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Diabetes and Dairy: Soy Yogurt—As Good as Insulin?
January 22, 2007
A lot of you probably keep up with the latest health news, especially as it relates to diabetes. Late last year, one of the newsworthy items had to do with soy yogurt and diabetes. Not exactly a topic of great excitement, you might be thinking, but this story has generated sparks of interest, especially in the blogging community.
In a study published in the December 2006 issue of the Journal of Food Biochemistry, researchers at the University of Massachusetts, Amherst, examined different kinds of yogurt—plain and fruited, including soy yogurt—for compounds that might help control diabetes.
There are certain diabetes medicines, called alpha-glucosidase inhibitors, that target enzymes in the digestive tract. These enzymes, alpha-amylase and alpha-glucosidase, are involved in carbohydrate digestion. Blocking the action of these enzymes helps slow the digestion of carbohydrate, thus slowing the typical rise in blood glucose after eating a meal. The researchers in the yogurt study tested the different types of yogurt to see if they had any effect on these enzymes.
The researchers were also interested in how the various types of yogurt affected another enzyme, called angiotensin-I converting enzyme (ACE-I), which might sound familiar to you if you happen to take an ACE inhibitor for your blood pressure or kidney health. ACE-I can cause blood vessels to narrow, thereby raising blood pressure.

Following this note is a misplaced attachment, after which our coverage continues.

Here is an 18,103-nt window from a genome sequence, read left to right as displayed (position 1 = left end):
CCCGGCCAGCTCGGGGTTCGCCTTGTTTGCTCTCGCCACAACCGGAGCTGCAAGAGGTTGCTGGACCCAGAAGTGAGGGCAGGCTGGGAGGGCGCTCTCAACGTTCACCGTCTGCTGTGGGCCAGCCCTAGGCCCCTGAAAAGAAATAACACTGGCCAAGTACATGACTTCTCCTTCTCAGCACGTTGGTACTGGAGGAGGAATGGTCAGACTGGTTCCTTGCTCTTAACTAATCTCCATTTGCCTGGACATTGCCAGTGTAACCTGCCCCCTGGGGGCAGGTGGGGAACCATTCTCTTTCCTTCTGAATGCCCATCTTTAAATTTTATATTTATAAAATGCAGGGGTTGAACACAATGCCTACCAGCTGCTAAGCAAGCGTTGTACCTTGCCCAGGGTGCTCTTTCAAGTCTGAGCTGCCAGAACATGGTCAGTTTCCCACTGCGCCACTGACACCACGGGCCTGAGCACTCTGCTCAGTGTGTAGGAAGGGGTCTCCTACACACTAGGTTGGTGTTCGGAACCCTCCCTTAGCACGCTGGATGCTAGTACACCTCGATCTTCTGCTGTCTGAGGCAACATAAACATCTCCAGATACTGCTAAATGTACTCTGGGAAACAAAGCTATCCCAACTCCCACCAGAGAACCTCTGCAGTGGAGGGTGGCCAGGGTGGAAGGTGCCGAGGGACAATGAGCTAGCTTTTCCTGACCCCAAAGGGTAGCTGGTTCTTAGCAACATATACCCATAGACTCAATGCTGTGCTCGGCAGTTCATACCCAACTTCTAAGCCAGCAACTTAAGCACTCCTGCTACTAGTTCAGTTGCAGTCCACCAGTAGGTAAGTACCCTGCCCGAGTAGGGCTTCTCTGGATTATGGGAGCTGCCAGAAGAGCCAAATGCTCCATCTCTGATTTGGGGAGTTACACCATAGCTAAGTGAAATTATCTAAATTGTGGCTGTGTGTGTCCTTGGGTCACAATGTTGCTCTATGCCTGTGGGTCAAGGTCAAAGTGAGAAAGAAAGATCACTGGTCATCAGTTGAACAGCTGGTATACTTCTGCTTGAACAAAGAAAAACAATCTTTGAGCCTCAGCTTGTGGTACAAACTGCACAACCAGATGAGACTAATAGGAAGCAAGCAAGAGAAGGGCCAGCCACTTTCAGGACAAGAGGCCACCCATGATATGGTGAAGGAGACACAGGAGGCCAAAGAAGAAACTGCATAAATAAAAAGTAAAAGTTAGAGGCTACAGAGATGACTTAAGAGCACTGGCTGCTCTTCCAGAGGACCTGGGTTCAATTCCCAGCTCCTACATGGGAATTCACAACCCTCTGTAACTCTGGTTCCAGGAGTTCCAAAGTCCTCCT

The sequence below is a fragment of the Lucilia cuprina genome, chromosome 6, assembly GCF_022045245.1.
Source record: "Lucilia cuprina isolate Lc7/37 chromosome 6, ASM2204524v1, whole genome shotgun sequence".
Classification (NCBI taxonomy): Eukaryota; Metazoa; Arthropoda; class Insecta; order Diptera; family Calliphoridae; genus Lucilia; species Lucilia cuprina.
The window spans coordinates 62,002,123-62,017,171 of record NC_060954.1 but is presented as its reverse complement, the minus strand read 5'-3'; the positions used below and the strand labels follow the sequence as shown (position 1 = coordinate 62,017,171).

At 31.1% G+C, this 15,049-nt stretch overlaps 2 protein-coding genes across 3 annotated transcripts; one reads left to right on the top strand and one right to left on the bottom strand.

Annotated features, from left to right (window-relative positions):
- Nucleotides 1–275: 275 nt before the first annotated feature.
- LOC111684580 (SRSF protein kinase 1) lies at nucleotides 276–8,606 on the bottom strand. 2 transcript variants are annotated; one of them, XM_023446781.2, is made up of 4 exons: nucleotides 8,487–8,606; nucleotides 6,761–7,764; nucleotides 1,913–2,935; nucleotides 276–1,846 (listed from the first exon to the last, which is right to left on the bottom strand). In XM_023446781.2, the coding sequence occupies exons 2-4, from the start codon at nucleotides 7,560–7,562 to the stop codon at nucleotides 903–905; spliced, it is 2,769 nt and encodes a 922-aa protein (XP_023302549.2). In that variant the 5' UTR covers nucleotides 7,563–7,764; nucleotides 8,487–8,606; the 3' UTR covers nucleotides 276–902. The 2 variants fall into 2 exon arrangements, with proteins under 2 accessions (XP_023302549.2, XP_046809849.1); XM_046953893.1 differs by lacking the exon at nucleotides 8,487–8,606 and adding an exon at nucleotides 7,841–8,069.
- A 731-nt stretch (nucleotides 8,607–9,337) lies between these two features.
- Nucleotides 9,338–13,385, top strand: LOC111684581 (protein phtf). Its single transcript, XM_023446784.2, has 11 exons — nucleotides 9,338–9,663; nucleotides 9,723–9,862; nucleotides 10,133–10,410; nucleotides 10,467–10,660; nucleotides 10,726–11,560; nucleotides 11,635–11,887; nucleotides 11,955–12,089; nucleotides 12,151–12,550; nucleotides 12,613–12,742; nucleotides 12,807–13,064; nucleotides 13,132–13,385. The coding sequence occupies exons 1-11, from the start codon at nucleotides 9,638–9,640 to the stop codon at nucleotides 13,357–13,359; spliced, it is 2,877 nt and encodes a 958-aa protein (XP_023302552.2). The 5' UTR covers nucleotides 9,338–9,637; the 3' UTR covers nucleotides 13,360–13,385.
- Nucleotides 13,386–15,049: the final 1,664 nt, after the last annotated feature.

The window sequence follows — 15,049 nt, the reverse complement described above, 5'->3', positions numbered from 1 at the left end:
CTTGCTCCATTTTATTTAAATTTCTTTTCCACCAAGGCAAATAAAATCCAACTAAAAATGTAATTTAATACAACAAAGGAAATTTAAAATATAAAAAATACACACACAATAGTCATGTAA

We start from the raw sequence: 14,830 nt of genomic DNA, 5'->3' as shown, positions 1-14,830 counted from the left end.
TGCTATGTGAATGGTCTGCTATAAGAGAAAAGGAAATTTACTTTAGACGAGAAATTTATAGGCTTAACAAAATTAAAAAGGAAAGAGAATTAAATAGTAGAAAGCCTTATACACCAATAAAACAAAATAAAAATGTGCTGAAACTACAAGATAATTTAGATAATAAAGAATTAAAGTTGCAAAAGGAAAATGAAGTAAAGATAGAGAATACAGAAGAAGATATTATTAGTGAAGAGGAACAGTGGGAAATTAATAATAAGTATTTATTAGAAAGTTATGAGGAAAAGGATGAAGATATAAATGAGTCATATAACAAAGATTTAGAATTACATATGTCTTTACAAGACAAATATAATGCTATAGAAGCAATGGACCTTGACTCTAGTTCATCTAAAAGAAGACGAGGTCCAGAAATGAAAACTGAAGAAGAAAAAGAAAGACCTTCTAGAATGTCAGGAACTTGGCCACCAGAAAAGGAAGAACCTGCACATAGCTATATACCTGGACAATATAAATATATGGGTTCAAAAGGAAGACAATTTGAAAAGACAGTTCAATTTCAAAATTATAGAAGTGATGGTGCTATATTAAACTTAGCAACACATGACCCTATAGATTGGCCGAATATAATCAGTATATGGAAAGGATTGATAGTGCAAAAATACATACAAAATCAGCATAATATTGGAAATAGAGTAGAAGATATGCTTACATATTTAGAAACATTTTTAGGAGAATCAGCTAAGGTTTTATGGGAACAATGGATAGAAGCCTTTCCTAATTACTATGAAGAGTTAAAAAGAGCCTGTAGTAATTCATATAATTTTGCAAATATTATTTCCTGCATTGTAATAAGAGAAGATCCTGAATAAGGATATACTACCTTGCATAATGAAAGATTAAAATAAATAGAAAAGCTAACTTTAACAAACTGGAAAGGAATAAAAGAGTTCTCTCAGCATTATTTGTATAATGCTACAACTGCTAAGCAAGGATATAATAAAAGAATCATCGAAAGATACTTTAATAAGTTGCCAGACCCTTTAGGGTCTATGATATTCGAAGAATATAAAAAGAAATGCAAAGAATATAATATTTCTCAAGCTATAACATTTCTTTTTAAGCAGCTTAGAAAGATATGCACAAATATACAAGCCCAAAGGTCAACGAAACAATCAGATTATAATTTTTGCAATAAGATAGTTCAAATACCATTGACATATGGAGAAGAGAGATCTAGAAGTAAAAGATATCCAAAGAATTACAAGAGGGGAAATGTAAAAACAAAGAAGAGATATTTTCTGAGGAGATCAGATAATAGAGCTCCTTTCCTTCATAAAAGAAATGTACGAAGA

Plant compounds can block all three of these enzymes, opening the door for the use of more natural therapies. Of course, drugs are effective, but as we all know, drug therapy can sometimes have unpleasant and even harmful side effects.
Samples of peach, blueberry, strawberry, and plain yogurts (all different brands, including a soy brand) were tested for their ability to block these three enzymes. Interestingly, the blueberry soy yogurt packed the most punch by blocking all three enzymes. The peach and strawberry yogurts did a pretty good job, too, and even the plain soy yogurt fared well.
It’s known that fruit and soy products contain natural compounds called phenols. Phenols are known to boost heart health and are found in tea, red wine, and dark chocolate, among other foods. In this experiment, the yogurts with the highest phenol content—the plain soy yogurt and the blueberry dairy yogurts—were the best at blocking the enzyme alpha-glucosidase. The soy yogurts were also the best at inhibiting ACE-I.
While this experiment didn’t involve human subjects, it did add to the arsenal of evidence that diets rich in fruits and vegetables (and soy) may help protect against certain diseases.
But don’t stop taking your diabetes or blood pressure medicines just yet. What isn’t known is how much blueberry yogurt, for example, a person would have to eat to see an improvement in blood glucose or blood pressure readings. And while you might already be eating yogurt for a snack or as part of a meal, you still need to consider the carbohydrate content. On average, a six-ounce serving of a fruited soy yogurt contains about 30 grams of carbohydrate (the amount found in two slices of bread or in a medium-sized banana), along with 160 calories and 2 grams of fat. The nutrition content of many fruited dairy yogurts is similar.
So, despite its potential benefits, yogurt isn’t a “free” food. Go ahead and enjoy yogurt and soy yogurt, but remember to count those carbohydrates. More on dairy and diabetes next week.
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